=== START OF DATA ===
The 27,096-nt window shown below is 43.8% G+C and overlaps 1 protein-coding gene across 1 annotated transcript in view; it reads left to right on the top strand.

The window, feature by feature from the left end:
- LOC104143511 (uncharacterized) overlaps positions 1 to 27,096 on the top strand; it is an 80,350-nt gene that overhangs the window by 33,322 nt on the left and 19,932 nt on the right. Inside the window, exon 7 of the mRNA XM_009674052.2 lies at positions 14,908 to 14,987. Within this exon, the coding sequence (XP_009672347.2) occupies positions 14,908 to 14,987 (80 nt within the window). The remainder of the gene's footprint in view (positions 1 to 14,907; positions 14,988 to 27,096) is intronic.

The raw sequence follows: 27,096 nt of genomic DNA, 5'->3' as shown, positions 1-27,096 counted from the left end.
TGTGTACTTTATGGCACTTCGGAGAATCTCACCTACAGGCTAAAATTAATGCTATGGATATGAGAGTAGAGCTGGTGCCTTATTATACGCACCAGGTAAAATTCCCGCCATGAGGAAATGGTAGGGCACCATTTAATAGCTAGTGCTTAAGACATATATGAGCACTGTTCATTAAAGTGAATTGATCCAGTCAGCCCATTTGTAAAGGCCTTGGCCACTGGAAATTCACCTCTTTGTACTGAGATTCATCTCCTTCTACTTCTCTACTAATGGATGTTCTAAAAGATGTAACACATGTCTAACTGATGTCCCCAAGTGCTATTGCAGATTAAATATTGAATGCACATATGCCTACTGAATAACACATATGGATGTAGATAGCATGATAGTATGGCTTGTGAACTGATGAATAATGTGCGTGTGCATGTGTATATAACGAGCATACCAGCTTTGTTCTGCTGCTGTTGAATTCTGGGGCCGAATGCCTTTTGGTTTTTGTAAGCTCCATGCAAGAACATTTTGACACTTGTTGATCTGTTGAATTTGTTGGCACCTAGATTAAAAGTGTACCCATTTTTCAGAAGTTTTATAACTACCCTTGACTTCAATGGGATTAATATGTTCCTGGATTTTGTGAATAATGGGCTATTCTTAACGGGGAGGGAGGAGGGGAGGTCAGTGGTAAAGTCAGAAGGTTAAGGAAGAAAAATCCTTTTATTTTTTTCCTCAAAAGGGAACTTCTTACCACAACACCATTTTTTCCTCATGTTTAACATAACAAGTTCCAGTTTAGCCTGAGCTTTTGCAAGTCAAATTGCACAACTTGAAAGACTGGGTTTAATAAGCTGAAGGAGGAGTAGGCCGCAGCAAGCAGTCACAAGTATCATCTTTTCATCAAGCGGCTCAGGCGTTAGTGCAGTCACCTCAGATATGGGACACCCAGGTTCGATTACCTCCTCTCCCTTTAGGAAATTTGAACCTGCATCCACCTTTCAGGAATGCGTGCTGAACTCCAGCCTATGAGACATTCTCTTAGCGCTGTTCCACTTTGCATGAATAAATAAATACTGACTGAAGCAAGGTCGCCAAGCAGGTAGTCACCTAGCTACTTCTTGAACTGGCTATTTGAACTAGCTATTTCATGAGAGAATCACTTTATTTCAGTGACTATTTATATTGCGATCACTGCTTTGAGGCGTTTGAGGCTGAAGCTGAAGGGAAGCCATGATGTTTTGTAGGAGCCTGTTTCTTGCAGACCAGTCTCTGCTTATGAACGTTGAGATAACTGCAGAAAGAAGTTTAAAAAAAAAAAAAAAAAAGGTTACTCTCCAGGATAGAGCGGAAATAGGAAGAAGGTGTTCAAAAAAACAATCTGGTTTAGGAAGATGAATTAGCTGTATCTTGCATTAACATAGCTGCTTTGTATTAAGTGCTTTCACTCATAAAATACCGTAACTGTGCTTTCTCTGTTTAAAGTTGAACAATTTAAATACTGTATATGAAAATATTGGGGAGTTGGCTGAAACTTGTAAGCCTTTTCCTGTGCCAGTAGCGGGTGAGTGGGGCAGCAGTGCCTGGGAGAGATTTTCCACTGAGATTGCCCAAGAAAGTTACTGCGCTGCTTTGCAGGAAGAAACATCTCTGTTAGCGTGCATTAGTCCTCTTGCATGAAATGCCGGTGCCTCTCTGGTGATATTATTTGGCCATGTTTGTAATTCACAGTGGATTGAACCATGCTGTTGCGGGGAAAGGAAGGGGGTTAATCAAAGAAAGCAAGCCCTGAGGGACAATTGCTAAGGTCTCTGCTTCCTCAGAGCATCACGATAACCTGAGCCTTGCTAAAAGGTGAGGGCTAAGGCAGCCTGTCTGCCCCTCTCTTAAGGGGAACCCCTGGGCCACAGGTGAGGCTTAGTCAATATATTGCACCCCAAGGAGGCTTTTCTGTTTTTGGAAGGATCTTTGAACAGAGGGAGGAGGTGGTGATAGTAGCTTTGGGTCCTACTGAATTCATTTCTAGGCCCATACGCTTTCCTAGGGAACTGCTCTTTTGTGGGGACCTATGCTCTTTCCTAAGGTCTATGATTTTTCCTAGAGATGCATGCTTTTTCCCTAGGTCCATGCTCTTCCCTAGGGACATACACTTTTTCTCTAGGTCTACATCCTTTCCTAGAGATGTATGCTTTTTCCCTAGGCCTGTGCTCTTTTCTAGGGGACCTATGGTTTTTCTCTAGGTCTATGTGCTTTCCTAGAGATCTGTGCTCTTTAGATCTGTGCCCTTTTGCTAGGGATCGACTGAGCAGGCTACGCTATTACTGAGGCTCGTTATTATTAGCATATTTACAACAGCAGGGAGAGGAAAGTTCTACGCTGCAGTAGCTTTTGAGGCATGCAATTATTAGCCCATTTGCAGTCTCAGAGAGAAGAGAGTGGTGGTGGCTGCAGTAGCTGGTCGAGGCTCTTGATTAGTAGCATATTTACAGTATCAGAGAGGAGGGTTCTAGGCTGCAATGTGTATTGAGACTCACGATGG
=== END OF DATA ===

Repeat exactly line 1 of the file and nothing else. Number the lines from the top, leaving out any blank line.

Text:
The 27,096-nt window shown below is 43.8% G+C and overlaps 1 protein-coding gene across 1 annotated transcript in view; it reads left to right on the top strand.